Greetings Peasants! Lol, actually, I know that if you have made it here to my blog, then you are a highly intelligent human being with superior taste. Or you’re a hyperspace alien with superior intellect hijacking Earth internet signals to conquer to planet. In that case, I recommend you stay out of Illinois. We will throw corn at you until you surrender.
Thanks for reading folks. Nothing makes me happier than to come here week after week and spin a tale for you. Thank you so much for giving me this awesome opportunity. -BW
Quin was reading a faded paperback copy of Paradise Lost when the police released Tannenbaum from custody. Quin looked up and smiled.
“How did you possibly afford to pay my fine?” Tannenbaum asked.
Quin put his book away.
“I have my ways. Come on, take me to Penny’s. I’m hungry.”
The two of them went to Penny’s Diner, where a tired waitress directed them to a vinyl booth.
Tannenbaum slid himself into the vinyl booth.
“It’s okay. We can talk here.” he checked his watch and the view behind him.
“Cool.” Tad said. He opened a menu and considered getting the potato pancakes.
Tannenbaum ordered a cup of coffee, checked his view of the street, and turned to Quin, who was stacking the sugar packets into a pyramid.
Tannenbaum, in a characteristic moment of impatience, swept away the sugar packets as if with the sweeping force of the sands of time. Like the true pyramids, Quin’s bright-eyed cheer remained undiminished by the sweeping sands of time.
“So,” Quin asked, “what should we talk about?”
“Us.” Tannenbaum answered. “About you. And about me.”
“Can we talk about the waitress too? She’s kinda cute.”
Out of Tannenbaum’s suitcoat came a pipe, a tobacco pouch, and a lighter.
“Let’s face it, Quin. I would get away from you if I could. I can’t. You are as inescapable as fact. If I can’t be rid of you, I should be acquainted with you. Who are you?”
“The length and breadth, passion and fury, the whole and depth of a man’s soul can’t be put into a sentence.” Quin said, taking a pull on a glass of water. “Most people can’t adequately express themselves in a lifetime.”
Tannenbaum face contorted into a government issue smile.
“Don’t play cute with me.” Tannenbaum said. “I’m buying your breakfast. The least I ask of you is the truth. Who, what, or why are you?”
Quin thought for a moment, smiled softly, and opened his satchel. He fished around and pulled out a small object, dusty, old, and faced with odd hieroglyphics. It was a top made of metal, like a toy played with by ancient children. Quin placed it on the pink formica tabletop and set it spinning with a smooth motion.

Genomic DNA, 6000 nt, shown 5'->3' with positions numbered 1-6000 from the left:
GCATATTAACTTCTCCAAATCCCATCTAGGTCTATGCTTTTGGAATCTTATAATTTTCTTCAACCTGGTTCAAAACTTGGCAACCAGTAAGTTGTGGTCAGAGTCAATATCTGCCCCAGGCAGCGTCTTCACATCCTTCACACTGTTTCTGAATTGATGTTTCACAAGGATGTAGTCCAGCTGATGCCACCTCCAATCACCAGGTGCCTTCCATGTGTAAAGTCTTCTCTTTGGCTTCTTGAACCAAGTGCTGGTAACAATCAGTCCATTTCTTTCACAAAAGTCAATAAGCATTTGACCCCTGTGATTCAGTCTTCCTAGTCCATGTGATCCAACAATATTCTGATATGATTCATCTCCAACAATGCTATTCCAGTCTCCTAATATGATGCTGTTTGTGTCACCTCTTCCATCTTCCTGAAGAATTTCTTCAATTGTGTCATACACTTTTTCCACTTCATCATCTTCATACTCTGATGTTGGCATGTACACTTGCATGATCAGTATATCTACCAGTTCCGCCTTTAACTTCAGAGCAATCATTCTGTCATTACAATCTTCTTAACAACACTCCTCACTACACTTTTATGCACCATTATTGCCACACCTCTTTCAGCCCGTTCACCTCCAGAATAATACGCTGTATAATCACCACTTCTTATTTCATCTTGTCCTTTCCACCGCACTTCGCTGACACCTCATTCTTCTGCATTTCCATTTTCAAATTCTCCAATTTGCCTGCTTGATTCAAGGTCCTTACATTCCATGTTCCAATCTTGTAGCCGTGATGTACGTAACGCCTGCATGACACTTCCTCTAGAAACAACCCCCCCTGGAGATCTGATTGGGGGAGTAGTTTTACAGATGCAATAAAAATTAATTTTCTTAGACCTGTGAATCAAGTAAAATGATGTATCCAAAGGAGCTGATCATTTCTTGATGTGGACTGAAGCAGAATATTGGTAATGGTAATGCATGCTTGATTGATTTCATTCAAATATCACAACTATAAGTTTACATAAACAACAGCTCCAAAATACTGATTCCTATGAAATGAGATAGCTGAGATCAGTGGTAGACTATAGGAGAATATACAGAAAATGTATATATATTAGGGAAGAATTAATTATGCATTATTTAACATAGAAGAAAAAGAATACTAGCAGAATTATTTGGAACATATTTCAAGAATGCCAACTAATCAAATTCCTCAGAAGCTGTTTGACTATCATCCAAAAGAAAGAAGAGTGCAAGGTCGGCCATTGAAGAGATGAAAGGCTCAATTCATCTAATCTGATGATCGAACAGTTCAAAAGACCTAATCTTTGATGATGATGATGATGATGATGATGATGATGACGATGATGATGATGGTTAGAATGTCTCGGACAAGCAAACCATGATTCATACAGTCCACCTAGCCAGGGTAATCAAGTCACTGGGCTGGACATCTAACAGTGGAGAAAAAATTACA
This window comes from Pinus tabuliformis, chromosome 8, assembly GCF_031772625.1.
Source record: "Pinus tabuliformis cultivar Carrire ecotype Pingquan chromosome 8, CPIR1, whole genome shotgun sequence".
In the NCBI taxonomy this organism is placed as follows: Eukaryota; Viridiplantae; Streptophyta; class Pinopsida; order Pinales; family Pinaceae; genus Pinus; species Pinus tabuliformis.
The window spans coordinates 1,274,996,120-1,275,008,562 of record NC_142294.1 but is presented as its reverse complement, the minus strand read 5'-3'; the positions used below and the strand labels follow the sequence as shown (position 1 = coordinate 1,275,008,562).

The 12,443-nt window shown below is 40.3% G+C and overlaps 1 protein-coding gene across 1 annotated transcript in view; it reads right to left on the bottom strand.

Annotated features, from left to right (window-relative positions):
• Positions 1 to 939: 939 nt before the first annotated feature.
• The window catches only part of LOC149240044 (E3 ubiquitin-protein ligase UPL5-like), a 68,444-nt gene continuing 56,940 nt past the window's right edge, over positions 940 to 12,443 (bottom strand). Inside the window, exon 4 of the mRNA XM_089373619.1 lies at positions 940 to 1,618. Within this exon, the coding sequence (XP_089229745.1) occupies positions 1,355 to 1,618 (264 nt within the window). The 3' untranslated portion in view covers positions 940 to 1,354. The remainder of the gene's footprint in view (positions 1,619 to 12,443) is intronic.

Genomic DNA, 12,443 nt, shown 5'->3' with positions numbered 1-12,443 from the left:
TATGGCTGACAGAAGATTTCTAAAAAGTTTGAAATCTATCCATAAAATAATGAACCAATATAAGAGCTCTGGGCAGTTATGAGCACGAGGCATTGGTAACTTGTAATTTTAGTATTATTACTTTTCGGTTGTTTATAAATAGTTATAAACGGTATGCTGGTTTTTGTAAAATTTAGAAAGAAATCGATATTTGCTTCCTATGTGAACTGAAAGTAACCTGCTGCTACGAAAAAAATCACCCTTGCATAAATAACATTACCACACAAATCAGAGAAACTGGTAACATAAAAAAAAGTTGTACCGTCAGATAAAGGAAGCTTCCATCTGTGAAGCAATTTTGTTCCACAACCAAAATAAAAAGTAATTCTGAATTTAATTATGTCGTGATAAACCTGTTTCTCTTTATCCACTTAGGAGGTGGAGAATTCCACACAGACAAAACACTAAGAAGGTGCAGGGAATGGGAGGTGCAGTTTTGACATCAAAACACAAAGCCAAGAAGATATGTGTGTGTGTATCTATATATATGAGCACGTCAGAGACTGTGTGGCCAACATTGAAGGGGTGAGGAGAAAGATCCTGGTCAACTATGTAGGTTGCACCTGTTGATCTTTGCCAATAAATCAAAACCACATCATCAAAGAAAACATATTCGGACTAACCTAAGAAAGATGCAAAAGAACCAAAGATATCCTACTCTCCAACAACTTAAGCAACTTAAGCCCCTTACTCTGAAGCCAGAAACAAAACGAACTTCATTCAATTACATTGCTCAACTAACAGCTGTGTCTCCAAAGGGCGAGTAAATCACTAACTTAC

“This is a dreidel.” Quin said.
“How very nice. Where did you get it? Was it lying on the side of the road?”
“No. A friend gave it to me. This dreidel came from ancient Israel. It was unearthed in an excavation in the city of Jerusalem several years ago. My friend is an archeologist, and he found it in a clay pot, 20 feet beneath the surface of the ground.”
“How interesting. What else do you have in your bag?” Tannenbaum asked.
“Dreidels are mentioned in Biblical texts, although in that setting they are called ‘the lots’. When an decision is to be made that cannot be made with logic, reasoning, or purpose, they give the decision over to chance. Dreidels such as these were used as dice to determine the will of God, the direction of a country, or the lives of a criminals.”
Tannenbaum looked at the top that spun on the table. The symbols on its sides blurred into a formless mesh.
“I know all of that. It is a primitive system for a primitive people.” Tannenbaum said.
“You and I are moderns. Of course we think so. What is so doggone interesting is how that the dreidel was rarely wrong. When the life of a man or the fate of a country was entrusted to the chance of the dreidel, the dreidel always chose correctly.” Quin said.
“It may seem that way.” Tannenbaum insisted. “In reality, all we can say is that decisions made under the influence of the dreidel resulted in a certain way. It’s impossible to say whether the decisions were right or wrong. All we can say is that they were made.”
Quin shook his head.
“It’s foolish to say that a choice left to chance is a choice left to random consequences. A choice left to chance is leaving the end result out of our hands, and placing the choice into a precise domino effect sequence of events first set in motion the moment God said: ‘Let there be light’.”
The dreidel stopped spinning and fell on its side.
“Chance has chosen you and I. Let’s find out if it has chosen wisely.”
Thanks for reading! Come again soon!